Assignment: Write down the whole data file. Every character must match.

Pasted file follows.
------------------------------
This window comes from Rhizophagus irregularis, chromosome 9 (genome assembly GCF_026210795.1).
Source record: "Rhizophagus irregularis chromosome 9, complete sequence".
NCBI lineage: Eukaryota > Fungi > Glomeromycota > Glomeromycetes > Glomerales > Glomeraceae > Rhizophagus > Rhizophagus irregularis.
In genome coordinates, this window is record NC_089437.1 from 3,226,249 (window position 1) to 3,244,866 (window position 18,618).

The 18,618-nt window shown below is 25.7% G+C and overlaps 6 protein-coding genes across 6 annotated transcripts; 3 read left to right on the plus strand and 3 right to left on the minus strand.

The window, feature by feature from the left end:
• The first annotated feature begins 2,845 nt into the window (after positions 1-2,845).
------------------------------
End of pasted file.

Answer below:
This window comes from Rhizophagus irregularis, chromosome 9 (genome assembly GCF_026210795.1).
Source record: "Rhizophagus irregularis chromosome 9, complete sequence".
NCBI lineage: Eukaryota > Fungi > Glomeromycota > Glomeromycetes > Glomerales > Glomeraceae > Rhizophagus > Rhizophagus irregularis.
In genome coordinates, this window is record NC_089437.1 from 3,226,249 (window position 1) to 3,244,866 (window position 18,618).

The 18,618-nt window shown below is 25.7% G+C and overlaps 6 protein-coding genes across 6 annotated transcripts; 3 read left to right on the plus strand and 3 right to left on the minus strand.

The window, feature by feature from the left end:
• The first annotated feature begins 2,845 nt into the window (after positions 1-2,845).